Glucose Testing for Gestational Diabetes

pregnant mom eating donuts

For me, there's nothing like pregnancy to kick off a sweet tooth! That can be all well and good in moderation unless you're facing a case of gestational diabetes where your sugar intake must be closely monitored and regulated. I have been pregnant six times and have taken nine glucose tests for gestational diabetes. I've had different experiences every single time. I have definitely learned a few tricks of the trade to make the test go as smoothly as possible as you wait for your results! 

What is gestational diabetes?

During pregnancy, you can develop a high blood sugar condition known as "gestational diabetes.” Often there are no apparent symptoms of gestational diabetes; however, you can experience many of the typical symptoms associated with diabetes, such as excessive thirst, frequent urination, or fatigue. These symptoms can easily be missed as they are common in healthy pregnancies. Still, the invisible illness can have serious consequences for your unborn baby if left undetected. This is why pregnant people must get tested around 24-28 weeks of pregnancy. 

About the test

The test for gestational diabetes (also known as a glucose test) consists of having your blood sugar levels tested both before and after ingesting a concentrated amount of sugar (usually in the form of a sugary drink) to see how well your body processes that sugar. 

If your blood sugar is in the expected range after one hour, you do NOT have gestational diabetes! If your blood sugar is in a concerning range, your medical care provider will have you repeat a longer, more detailed, test to double-check the results. 

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Glucose Drinks

The sugary liquid most pregnant people drink for their glucose test is infamous among the pregnancy community. Many people have strong opinions about their experience drinking it. At the same time, some find themselves pleasantly surprised to discover it’s not as bad as they expected. Part of this can be due to the difference in personal tastes/opinions; another factor is that not all of the drinks are created equally.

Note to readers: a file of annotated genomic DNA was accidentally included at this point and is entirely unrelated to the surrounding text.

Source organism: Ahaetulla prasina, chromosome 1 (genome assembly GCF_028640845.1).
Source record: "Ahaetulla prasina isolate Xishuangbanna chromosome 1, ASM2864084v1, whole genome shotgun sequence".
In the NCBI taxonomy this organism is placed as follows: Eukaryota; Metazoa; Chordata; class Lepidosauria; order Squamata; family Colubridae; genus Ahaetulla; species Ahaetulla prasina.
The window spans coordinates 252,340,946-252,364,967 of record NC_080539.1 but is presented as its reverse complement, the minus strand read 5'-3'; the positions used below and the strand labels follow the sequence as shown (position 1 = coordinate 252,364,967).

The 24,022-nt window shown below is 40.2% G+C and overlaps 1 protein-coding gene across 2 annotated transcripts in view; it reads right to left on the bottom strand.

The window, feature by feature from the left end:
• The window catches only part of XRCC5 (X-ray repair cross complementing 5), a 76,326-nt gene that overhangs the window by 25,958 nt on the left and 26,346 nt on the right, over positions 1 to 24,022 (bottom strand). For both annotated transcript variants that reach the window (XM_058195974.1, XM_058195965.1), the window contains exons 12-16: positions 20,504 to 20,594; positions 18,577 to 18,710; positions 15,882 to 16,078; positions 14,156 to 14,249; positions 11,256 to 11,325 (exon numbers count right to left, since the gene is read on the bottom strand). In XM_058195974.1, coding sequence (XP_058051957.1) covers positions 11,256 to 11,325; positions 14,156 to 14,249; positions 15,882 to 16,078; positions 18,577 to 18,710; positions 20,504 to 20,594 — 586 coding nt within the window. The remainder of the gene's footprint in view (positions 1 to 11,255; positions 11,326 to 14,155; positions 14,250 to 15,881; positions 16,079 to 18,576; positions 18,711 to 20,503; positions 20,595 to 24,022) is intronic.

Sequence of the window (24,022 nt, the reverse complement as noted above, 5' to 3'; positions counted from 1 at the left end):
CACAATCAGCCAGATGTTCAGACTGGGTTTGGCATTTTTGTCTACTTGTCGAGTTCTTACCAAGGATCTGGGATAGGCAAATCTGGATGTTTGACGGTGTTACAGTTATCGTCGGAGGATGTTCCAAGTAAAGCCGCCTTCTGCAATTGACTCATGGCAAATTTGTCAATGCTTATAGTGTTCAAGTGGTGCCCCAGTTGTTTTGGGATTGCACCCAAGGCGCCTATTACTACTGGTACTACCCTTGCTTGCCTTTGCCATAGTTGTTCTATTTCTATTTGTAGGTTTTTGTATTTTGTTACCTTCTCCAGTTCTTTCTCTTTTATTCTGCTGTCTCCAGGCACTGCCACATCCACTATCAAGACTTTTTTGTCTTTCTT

Reasons your glucose test drink experience may be different from someone else’s could include some of the following variables:

  • Brand: Glucola and Kolodex are two better-known brand names for the glucose tolerance test liquid, but there are other brands and a burgeoning market for even more options. 
  • Flavor: Orange is the most common flavor of glucose drink. However, you could also have lemon-lime or fruit punch, depending on what your medical care provider has on hand. As more brands respond to customer demands, more flavors could be developed! 
  • Concentration: Depending on your specific needs and your medical professional's best judgment, you could get different concentrations of the glucose drink. How concentrated your drink is will affect its sweetness. 
  • Temperature: Most people agree that the glucose drink is best-served cold. When it’s warm, the sticky sweetness is accentuated, making it feel thicker and more challenging to drink. (Pro-tip: imagining you're sipping melted snow-cone liquid can help get your brain past the sugar overload!)